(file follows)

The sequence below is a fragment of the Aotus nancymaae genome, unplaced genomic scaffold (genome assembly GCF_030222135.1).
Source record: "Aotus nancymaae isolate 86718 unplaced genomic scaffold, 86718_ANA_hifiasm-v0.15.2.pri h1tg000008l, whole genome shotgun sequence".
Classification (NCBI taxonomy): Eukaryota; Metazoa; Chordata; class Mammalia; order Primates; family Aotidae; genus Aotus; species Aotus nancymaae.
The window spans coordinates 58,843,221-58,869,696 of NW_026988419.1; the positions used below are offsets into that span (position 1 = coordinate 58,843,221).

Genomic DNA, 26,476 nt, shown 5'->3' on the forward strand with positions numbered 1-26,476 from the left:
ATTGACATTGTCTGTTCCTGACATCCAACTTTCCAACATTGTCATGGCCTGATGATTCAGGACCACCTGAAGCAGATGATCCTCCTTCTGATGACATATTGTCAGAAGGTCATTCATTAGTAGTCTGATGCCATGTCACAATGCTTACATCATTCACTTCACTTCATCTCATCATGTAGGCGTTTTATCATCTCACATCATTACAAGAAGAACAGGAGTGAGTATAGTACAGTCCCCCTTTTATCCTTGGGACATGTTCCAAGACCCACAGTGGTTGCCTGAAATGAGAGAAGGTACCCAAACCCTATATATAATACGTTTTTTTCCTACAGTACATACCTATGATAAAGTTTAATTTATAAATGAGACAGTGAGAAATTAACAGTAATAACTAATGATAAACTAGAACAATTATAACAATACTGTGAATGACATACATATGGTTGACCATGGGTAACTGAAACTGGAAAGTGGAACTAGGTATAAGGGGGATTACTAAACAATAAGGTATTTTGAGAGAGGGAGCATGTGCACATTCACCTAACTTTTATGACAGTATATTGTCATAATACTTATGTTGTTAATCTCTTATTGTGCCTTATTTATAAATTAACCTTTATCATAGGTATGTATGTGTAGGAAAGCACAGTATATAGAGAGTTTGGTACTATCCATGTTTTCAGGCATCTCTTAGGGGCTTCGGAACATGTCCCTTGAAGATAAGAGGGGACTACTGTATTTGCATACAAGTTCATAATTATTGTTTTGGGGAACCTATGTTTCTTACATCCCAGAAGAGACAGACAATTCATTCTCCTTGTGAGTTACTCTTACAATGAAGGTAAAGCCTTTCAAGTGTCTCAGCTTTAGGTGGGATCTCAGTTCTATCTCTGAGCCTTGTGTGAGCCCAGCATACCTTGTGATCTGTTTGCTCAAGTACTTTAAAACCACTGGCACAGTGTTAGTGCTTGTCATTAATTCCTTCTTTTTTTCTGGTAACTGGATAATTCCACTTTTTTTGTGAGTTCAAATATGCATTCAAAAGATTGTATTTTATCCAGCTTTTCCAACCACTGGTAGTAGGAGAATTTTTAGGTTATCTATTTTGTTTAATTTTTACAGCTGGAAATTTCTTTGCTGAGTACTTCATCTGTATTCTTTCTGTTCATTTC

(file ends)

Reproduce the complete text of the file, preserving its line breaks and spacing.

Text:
The sequence below is a fragment of the Aotus nancymaae genome, unplaced genomic scaffold (genome assembly GCF_030222135.1).
Source record: "Aotus nancymaae isolate 86718 unplaced genomic scaffold, 86718_ANA_hifiasm-v0.15.2.pri h1tg000008l, whole genome shotgun sequence".
Classification (NCBI taxonomy): Eukaryota; Metazoa; Chordata; class Mammalia; order Primates; family Aotidae; genus Aotus; species Aotus nancymaae.
The window spans coordinates 58,843,221-58,869,696 of NW_026988419.1; the positions used below are offsets into that span (position 1 = coordinate 58,843,221).

Genomic DNA, 26,476 nt, shown 5'->3' on the forward strand with positions numbered 1-26,476 from the left:
ATTGACATTGTCTGTTCCTGACATCCAACTTTCCAACATTGTCATGGCCTGATGATTCAGGACCACCTGAAGCAGATGATCCTCCTTCTGATGACATATTGTCAGAAGGTCATTCATTAGTAGTCTGATGCCATGTCACAATGCTTACATCATTCACTTCACTTCATCTCATCATGTAGGCGTTTTATCATCTCACATCATTACAAGAAGAACAGGAGTGAGTATAGTACAGTCCCCCTTTTATCCTTGGGACATGTTCCAAGACCCACAGTGGTTGCCTGAAATGAGAGAAGGTACCCAAACCCTATATATAATACGTTTTTTTCCTACAGTACATACCTATGATAAAGTTTAATTTATAAATGAGACAGTGAGAAATTAACAGTAATAACTAATGATAAACTAGAACAATTATAACAATACTGTGAATGACATACATATGGTTGACCATGGGTAACTGAAACTGGAAAGTGGAACTAGGTATAAGGGGGATTACTAAACAATAAGGTATTTTGAGAGAGGGAGCATGTGCACATTCACCTAACTTTTATGACAGTATATTGTCATAATACTTATGTTGTTAATCTCTTATTGTGCCTTATTTATAAATTAACCTTTATCATAGGTATGTATGTGTAGGAAAGCACAGTATATAGAGAGTTTGGTACTATCCATGTTTTCAGGCATCTCTTAGGGGCTTCGGAACATGTCCCTTGAAGATAAGAGGGGACTACTGTATTTGCATACAAGTTCATAATTATTGTTTTGGGGAACCTATGTTTCTTACATCCCAGAAGAGACAGACAATTCATTCTCCTTGTGAGTTACTCTTACAATGAAGGTAAAGCCTTTCAAGTGTCTCAGCTTTAGGTGGGATCTCAGTTCTATCTCTGAGCCTTGTGTGAGCCCAGCATACCTTGTGATCTGTTTGCTCAAGTACTTTAAAACCACTGGCACAGTGTTAGTGCTTGTCATTAATTCCTTCTTTTTTTCTGGTAACTGGATAATTCCACTTTTTTTGTGAGTTCAAATATGCATTCAAAAGATTGTATTTTATCCAGCTTTTCCAACCACTGGTAGTAGGAGAATTTTTAGGTTATCTATTTTGTTTAATTTTTACAGCTGGAAATTTCTTTGCTGAGTACTTCATCTGTATTCTTTCTGTTCATTTC